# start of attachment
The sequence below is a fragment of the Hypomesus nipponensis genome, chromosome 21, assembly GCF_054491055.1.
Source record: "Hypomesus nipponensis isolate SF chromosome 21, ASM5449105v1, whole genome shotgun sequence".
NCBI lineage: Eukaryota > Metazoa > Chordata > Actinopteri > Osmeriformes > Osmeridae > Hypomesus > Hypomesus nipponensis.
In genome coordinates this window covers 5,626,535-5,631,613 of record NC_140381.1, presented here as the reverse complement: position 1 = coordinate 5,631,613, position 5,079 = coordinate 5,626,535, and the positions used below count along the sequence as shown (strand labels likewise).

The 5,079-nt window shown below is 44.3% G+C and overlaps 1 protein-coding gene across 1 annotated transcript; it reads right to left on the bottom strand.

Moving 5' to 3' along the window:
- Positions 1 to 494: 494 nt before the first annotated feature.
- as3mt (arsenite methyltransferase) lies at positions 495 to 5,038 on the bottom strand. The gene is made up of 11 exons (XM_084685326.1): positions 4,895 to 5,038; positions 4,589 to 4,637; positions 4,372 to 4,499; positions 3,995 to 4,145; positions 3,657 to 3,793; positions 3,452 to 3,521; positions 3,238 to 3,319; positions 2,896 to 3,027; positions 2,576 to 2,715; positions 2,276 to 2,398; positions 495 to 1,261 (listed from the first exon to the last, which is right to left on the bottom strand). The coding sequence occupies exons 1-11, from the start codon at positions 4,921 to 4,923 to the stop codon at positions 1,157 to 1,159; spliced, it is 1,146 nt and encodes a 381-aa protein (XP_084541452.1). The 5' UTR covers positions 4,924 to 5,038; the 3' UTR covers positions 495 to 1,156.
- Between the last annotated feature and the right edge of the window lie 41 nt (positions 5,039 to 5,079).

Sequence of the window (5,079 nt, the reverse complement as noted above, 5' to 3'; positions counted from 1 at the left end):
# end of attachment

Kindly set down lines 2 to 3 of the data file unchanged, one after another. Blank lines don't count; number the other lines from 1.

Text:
Source record: "Hypomesus nipponensis isolate SF chromosome 21, ASM5449105v1, whole genome shotgun sequence".
NCBI lineage: Eukaryota > Metazoa > Chordata > Actinopteri > Osmeriformes > Osmeridae > Hypomesus > Hypomesus nipponensis.